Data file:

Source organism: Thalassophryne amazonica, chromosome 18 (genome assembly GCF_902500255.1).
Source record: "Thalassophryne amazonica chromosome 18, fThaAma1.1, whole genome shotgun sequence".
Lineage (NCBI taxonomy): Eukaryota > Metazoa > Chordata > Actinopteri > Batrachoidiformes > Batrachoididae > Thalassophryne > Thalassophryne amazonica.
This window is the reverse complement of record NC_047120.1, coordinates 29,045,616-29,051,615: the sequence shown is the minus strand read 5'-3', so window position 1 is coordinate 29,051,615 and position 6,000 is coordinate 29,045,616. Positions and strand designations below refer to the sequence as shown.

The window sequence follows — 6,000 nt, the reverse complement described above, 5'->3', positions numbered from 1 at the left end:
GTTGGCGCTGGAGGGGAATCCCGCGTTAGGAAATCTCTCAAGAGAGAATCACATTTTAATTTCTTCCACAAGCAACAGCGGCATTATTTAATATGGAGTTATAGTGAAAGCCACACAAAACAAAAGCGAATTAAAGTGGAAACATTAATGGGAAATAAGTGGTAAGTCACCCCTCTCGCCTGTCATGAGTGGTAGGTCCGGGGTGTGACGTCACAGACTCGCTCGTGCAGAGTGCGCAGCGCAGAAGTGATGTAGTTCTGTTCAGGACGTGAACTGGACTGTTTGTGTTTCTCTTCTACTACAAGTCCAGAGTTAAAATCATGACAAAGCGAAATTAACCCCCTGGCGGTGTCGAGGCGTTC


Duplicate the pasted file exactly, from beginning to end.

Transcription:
Source organism: Thalassophryne amazonica, chromosome 18 (genome assembly GCF_902500255.1).
Source record: "Thalassophryne amazonica chromosome 18, fThaAma1.1, whole genome shotgun sequence".
Lineage (NCBI taxonomy): Eukaryota > Metazoa > Chordata > Actinopteri > Batrachoidiformes > Batrachoididae > Thalassophryne > Thalassophryne amazonica.
This window is the reverse complement of record NC_047120.1, coordinates 29,045,616-29,051,615: the sequence shown is the minus strand read 5'-3', so window position 1 is coordinate 29,051,615 and position 6,000 is coordinate 29,045,616. Positions and strand designations below refer to the sequence as shown.

The window sequence follows — 6,000 nt, the reverse complement described above, 5'->3', positions numbered from 1 at the left end:
GTTGGCGCTGGAGGGGAATCCCGCGTTAGGAAATCTCTCAAGAGAGAATCACATTTTAATTTCTTCCACAAGCAACAGCGGCATTATTTAATATGGAGTTATAGTGAAAGCCACACAAAACAAAAGCGAATTAAAGTGGAAACATTAATGGGAAATAAGTGGTAAGTCACCCCTCTCGCCTGTCATGAGTGGTAGGTCCGGGGTGTGACGTCACAGACTCGCTCGTGCAGAGTGCGCAGCGCAGAAGTGATGTAGTTCTGTTCAGGACGTGAACTGGACTGTTTGTGTTTCTCTTCTACTACAAGTCCAGAGTTAAAATCATGACAAAGCGAAATTAACCCCCTGGCGGTGTCGAGGCGTTC